MIDAMERICA CONSTRUCTION MANAGEMENT, INC., an Oklahoma corporation, Plaintiff-Appellant, v. MASTEC NORTH AMERICA, INC., a Florida corporation, and Renegade of Idaho, Inc., an Idaho corporation, Defendants-Appellees.
In this case, we must determine whether a contract between two defendant general contractors and a plaintiff subcontractor requires the general contractors to pay the subcontractor for the work the subcontractor performed only if the general contractors are first paid on their own contract with the project owner. In making this determination, we address the type of language that constitutes a “pay-if-paid” clause under both Texas and New Mexico law in a contract for a private-sector construction project.
We AFFIRM the district court's grant of summary judgment to Defendants MasTec North America, Inc. (“MasTec”) and Renegade of Idaho, Inc. (“Renegade”) on the claim of Plaintiff MidAmerica Construction Management, Inc. (“MidAmerica”) that Defendants breached their contract with Plaintiff by refusing to pay Plaintiff for the work Plaintiff performed under the contract. We do so because we determine that (1) the contract contains a “pay-if-paid” clause; (2) this clause is enforceable under both Texas and New Mexico law; and (3) as a result, Defendants need not at the present time pay Plaintiff for the work that Plaintiff performed under the contract, because Defendants have not been paid by project owner PathNet, Inc. (“PathNet”) for that work.
PathNet hired Defendant Renegade to help construct the New Mexico and Texas portions of a fiber optic network. Defendant MasTec subsequently purchased Renegade. On January 31, 2001, Defendants hired Plaintiff as a subcontractor to help install a buried conduit for fiber optic line. The parties' agreement was embodied in a written contract (the “Subcontract Agreement”).
Plaintiff began performing under the Subcontract Agreement. Defendants made an initial payment of approximately $127,000 to Plaintiff in March 2001 for work performed in January and February of that year. However, after PathNet filed for bankruptcy in April 2001, Defendants refused to make any further payments to Plaintiff because Defendants asserted that they had not received payment from PathNet for the work Plaintiff performed.
In November 2003, Plaintiff brought suit against Defendants in the United States District Court for the Western District of Oklahoma, contending that Defendants owed it approximately $1.9 million for work performed under the Subcontract Agreement. The district court denied Plaintiff's motion for partial summary judgment and granted Defendants' counter-motion for summary judgment on all Plaintiff's claims. Specifically, the district court held that a provision in the Subcontract Agreement that provides that “all payments to Subcontractor by Contractor are expressly contingent upon and subject to receipt of payment for the work by Contractor from Owner,” was
unambiguous and makes Defendants (Contractor) receipt of payment for the work from PathNet (Owner) a condition precedent to payment of Plaintiff (Subcontractor). Thus, unless and until Defendants receive payment for the work in question from PathNet, Defendants have no duty to pay Plaintiff and Plaintiff acquires no right to enforce the promise of payment.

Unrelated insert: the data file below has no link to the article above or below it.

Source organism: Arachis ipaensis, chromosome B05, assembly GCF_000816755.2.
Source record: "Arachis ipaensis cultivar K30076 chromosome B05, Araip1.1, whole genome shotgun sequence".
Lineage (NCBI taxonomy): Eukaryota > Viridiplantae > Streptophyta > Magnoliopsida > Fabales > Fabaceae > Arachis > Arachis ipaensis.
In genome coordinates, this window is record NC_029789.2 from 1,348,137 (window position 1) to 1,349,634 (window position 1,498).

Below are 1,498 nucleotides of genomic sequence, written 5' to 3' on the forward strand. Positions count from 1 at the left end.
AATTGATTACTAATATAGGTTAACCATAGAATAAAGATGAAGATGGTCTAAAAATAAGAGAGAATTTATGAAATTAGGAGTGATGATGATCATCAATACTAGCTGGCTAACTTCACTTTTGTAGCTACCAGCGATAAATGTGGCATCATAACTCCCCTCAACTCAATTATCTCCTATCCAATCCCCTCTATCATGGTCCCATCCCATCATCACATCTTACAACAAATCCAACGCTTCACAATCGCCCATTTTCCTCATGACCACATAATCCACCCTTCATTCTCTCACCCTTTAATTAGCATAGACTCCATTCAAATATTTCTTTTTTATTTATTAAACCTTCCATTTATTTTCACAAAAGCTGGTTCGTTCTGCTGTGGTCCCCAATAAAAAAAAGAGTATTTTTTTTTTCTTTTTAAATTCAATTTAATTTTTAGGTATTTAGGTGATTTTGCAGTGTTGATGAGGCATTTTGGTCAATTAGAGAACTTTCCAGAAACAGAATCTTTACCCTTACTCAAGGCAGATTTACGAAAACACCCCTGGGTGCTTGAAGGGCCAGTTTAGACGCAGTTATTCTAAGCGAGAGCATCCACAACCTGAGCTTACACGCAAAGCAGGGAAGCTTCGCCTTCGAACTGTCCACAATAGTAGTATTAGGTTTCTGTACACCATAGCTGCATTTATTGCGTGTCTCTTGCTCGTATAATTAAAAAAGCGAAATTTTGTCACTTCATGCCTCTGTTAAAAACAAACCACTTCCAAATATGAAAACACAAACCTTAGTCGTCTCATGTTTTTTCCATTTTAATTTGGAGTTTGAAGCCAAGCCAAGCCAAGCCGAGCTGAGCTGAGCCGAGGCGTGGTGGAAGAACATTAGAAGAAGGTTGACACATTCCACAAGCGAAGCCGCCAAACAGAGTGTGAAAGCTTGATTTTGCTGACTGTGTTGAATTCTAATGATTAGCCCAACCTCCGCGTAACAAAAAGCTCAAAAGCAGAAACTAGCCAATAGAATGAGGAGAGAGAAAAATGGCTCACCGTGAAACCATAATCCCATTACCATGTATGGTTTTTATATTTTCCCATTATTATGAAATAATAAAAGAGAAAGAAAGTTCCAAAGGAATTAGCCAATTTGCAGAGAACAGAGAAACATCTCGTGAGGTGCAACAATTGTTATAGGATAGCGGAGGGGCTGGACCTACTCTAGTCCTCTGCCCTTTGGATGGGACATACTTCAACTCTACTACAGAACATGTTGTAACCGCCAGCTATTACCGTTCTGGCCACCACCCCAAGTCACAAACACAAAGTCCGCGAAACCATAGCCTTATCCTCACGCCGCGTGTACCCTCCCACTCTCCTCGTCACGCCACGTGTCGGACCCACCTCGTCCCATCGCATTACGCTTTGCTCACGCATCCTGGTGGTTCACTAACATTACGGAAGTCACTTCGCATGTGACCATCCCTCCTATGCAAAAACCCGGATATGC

The court stated that:
applying either New Mexico or Texas law or the law of both states, the court enforces the contract as written and holds that Defendants have no obligation to pay Plaintiff unless or until PathNet pays Defendants.
The court also noted that:
because the Subcontract Agreement provides that it “may not be amended except by a writing signed by each of the parties,” and may not be modified or waived except in writing signed by both parties, [Defendant's] single payment to [Plaintiff] could not effect a modification or waiver of the payment term making payment of [Plaintiff] “expressly contingent upon and subject to receipt of payment” by Defendants from PathNet.
Finally, the court found that a “termination clause” in the Subcontract Agreement also barred Plaintiff's claims for breach of contract.2
Plaintiff appealed from the district court's order and judgment.
I. Jurisdiction, Standard of Review, and Choice of Law
Plaintiff's notice of appeal was timely filed. See Fed. R.App. P. 4(a)(1)(A). We exercise appellate jurisdiction over its appeal pursuant to 28 U.S.C. § 1291, reviewing the district court's grant of summary judgment de novo. See Phillips v. New Hampshire Ins. Co., 263 F.3d 1215, 1218 (10th Cir.2001).
The Subcontract Agreement provides that the contract “is governed by the laws of the state where the Work is/was performed.” It is undisputed that Plaintiff performed work pursuant to the Subcontract Agreement in Texas and New Mexico. Neither party asserts that only one of these two states' law should apply; rather, both parties assert that both states' law should apply. Thus, if the Subcontract Agreement's choice-of-law clause is enforceable, we must apply both Texas and New Mexico law in interpreting the agreement.
In cases like this one, where subject matter jurisdiction is based on diversity of citizenship, federal courts must look to the forum state's choice-of-law rules to determine the effect of a contractual choice-of-law clause. See Lyon Dev. Co. v. Bus. Men's Assur. Co., 76 F.3d 1118, 1122 (10th Cir.1996). Under the law of the forum state in this case, Oklahoma, “a contract will be governed by the laws of the state where the contract was entered into unless otherwise agreed and unless contrary to the law or public policy of the state where enforcement of the contract is sought.” Williams v. Shearson Lehman Bros., Inc., 917 P.2d 998, 1002 (Okla.Civ.App.1995) (emphasis added). Because in this case the parties agreed to be governed by the laws of Texas and New Mexico, we must determine whether the application of those states' laws to the interpretation of the Subcontract Agreement would violate the law or public policy of Oklahoma as expressed in the state's constitution, statutes, or judicial records. See Oliver v. Omnicare, Inc., 103 P.3d 626, 628-29 (Okla.Civ.App.2004); see also Cameron & Henderson, Inc. v. Franks, 199 Okla. 143, 184 P.2d 965, 972 (1947).